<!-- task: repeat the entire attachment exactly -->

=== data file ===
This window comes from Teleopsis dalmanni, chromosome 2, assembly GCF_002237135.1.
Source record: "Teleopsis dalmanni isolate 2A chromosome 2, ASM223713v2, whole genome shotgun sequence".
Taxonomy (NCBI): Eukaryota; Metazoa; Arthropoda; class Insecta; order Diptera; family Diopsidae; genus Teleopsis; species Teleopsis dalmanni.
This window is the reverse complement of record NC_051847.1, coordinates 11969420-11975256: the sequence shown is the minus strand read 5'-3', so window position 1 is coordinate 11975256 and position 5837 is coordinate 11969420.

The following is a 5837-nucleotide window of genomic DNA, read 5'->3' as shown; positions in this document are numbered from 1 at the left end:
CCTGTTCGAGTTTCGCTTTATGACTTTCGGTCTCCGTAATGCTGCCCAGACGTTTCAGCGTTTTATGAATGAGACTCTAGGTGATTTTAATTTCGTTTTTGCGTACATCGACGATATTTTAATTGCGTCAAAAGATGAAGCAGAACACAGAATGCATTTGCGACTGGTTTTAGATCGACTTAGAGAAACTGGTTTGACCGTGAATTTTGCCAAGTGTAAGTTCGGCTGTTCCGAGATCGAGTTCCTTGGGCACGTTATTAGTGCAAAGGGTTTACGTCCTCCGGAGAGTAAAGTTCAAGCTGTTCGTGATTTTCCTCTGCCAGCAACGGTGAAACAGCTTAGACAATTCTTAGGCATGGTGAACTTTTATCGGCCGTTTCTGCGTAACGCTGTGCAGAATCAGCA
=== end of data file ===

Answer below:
This window comes from Teleopsis dalmanni, chromosome 2, assembly GCF_002237135.1.
Source record: "Teleopsis dalmanni isolate 2A chromosome 2, ASM223713v2, whole genome shotgun sequence".
Taxonomy (NCBI): Eukaryota; Metazoa; Arthropoda; class Insecta; order Diptera; family Diopsidae; genus Teleopsis; species Teleopsis dalmanni.
This window is the reverse complement of record NC_051847.1, coordinates 11969420-11975256: the sequence shown is the minus strand read 5'-3', so window position 1 is coordinate 11975256 and position 5837 is coordinate 11969420.

The following is a 5837-nucleotide window of genomic DNA, read 5'->3' as shown; positions in this document are numbered from 1 at the left end:
CCTGTTCGAGTTTCGCTTTATGACTTTCGGTCTCCGTAATGCTGCCCAGACGTTTCAGCGTTTTATGAATGAGACTCTAGGTGATTTTAATTTCGTTTTTGCGTACATCGACGATATTTTAATTGCGTCAAAAGATGAAGCAGAACACAGAATGCATTTGCGACTGGTTTTAGATCGACTTAGAGAAACTGGTTTGACCGTGAATTTTGCCAAGTGTAAGTTCGGCTGTTCCGAGATCGAGTTCCTTGGGCACGTTATTAGTGCAAAGGGTTTACGTCCTCCGGAGAGTAAAGTTCAAGCTGTTCGTGATTTTCCTCTGCCAGCAACGGTGAAACAGCTTAGACAATTCTTAGGCATGGTGAACTTTTATCGGCCGTTTCTGCGTAACGCTGTGCAGAATCAGCA